‘Cauldron in Cowgate’ inspired James Connolly’s cause

A Lancer on guard in Dublin beside a tramcar used as a barricade during the Easter Rising.  Picture: Getty Images

A Lancer on guard in Dublin beside a tramcar used as a barricade during the Easter Rising. Picture: Getty Images

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THE author of a new book on Edinburgh-born James Connolly, executed after being one of the leaders of the Easter Rising in 1916, said a “unique cauldron of events in Edinburgh” created a fanatical true believer in the cause of Irish independence who left behind a “dreadful” legacy.

However, speaking to Scotland on Sunday, Sean O’Callaghan, 61, a former IRA member turned informer, who now dedicates himself to conflict resolution working with inner-city gangs, says it is time to concentrate on Connolly’s contribution to peace and justice rather than violence.

Edinburgh-born socialist leader James Connolly (1868 - 1916). Picture: Getty Images

Edinburgh-born socialist leader James Connolly (1868 - 1916). Picture: Getty Images

O’Callaghan’s book James Connolly: My Search For The Man, The Myth And His Legacy is a biography tracing the influence Connolly, described as a “classic alpha true believer” had on him as well as earlier and future generations.

“The Cowgate in Edinburgh, where Connolly was born in 1868 and grew up, had about 14,000 Irish Catholics living in appalling conditions,” said O’Callaghan. “The poverty in what was known as ‘Little Ireland’ was not a lot different from slums in Glasgow or Manchester. But throw into the mix the attacks and sectarianism suffered by a defeated people who had lost their homes in Ireland and you get a unique cauldron which created Connolly.

“Connolly’s fanaticism was fostered by a combination of this poverty-ridden Irish ­ghetto and also by political ­education from European ­political refugees at the city’s university. But to me Connolly’s absolute belief in his cause was out of control, caused more problems than it was worth. It was complete self-obsession. It appears to be selfless but was self-obsessed. That dangerous legacy must be left behind. The time has come to concentrate on Connolly’s socialist legacy instead.”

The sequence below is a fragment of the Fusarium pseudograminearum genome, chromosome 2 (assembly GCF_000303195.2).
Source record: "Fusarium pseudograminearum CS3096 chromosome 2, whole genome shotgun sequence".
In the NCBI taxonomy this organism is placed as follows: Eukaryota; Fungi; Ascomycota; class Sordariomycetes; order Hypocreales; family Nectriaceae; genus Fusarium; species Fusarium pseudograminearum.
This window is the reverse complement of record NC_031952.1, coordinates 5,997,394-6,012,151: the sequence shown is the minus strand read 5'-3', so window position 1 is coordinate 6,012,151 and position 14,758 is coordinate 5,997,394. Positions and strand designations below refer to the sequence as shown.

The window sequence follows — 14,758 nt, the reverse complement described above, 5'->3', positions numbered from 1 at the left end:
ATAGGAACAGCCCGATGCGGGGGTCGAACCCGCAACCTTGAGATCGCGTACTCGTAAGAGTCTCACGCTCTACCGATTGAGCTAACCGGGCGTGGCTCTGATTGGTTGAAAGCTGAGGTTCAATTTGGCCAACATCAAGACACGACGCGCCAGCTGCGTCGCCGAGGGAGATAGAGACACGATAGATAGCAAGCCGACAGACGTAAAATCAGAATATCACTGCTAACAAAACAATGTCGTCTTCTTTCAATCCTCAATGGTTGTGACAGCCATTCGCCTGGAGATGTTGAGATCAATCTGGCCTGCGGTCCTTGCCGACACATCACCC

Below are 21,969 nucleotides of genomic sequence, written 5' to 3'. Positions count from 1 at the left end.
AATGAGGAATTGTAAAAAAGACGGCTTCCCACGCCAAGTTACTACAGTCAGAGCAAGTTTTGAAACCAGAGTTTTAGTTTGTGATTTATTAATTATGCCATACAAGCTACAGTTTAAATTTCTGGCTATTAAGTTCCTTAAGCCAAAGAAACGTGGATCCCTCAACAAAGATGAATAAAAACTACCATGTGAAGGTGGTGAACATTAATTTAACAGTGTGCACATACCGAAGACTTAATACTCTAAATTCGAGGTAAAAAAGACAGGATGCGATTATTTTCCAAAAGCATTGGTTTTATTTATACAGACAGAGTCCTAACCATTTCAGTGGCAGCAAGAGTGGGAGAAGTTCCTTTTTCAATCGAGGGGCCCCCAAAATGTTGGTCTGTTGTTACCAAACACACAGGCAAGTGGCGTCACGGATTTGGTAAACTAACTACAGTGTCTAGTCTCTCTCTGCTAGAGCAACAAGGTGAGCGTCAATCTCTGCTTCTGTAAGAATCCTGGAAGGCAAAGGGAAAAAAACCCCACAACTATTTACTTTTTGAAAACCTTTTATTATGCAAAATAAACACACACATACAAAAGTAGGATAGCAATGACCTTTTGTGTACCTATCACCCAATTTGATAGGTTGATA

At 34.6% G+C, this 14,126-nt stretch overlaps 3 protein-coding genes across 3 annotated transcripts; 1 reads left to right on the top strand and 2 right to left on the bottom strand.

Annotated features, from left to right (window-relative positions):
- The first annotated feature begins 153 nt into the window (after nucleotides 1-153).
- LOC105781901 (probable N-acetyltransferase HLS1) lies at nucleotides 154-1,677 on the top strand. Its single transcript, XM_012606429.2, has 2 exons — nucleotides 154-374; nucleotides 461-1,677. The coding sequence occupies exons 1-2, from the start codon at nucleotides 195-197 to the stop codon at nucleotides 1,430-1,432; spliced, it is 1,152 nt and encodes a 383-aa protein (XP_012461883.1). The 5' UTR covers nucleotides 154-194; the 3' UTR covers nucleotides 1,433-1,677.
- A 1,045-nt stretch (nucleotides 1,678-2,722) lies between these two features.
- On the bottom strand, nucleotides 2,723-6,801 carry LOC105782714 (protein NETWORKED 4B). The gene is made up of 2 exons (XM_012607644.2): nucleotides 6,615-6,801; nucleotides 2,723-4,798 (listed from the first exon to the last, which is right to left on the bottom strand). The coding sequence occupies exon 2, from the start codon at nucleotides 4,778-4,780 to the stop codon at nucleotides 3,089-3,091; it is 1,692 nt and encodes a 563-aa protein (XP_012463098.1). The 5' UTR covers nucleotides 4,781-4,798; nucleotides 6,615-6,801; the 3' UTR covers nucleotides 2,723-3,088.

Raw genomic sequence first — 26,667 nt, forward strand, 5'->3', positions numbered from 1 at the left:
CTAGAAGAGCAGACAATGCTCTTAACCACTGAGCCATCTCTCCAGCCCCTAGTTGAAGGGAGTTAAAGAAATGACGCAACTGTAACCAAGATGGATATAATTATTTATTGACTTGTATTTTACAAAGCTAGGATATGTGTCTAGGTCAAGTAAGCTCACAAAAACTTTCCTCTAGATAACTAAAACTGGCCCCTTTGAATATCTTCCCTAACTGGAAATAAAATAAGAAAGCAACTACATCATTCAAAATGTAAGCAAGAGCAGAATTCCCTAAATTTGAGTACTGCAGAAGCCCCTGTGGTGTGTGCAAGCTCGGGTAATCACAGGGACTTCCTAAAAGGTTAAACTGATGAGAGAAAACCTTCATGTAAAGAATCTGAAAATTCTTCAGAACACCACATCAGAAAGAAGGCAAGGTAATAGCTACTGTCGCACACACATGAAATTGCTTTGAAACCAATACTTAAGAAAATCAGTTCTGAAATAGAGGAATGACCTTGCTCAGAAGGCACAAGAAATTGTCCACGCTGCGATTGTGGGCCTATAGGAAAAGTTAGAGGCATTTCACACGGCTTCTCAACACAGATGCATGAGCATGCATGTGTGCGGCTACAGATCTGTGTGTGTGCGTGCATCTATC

Influenced by Connolly’s writing, O’Callaghan joined the IRA, aged 15. In 1988 he handed himself into British police and was sentenced to life imprisonment for involvement in terrorist attacks resulting in the deaths of two members of the security forces. He was released under royal prerogative in 1996.

Next year, the centenary of Connolly’s death, sees commemorative events planned in Ireland, Scotland, the US and Canada. Connolly was tied to a chair and executed by a British firing squad in Dublin for his role in the Easter Rising.

Jim Slaven, head of the James Connolly Society Scotland, which organises an annual commemoration of Connolly in Edinburgh and which undertakes charity work and educational tours in the Cowgate detailing Connolly’s life, says it its time to move forward. “We need to learn from the mistakes of the past. We want to focus on Connolly’s life, not his death,” he said. “There are two separate issues which can confuse things. There is Connolly’s memory as publicly seen, where he is remembered for the Easter Rising. But we are also interested in him as a man of Edinburgh, a socialist and trade unionist, a member of the Irish working class. We want to keep that memory alive.”

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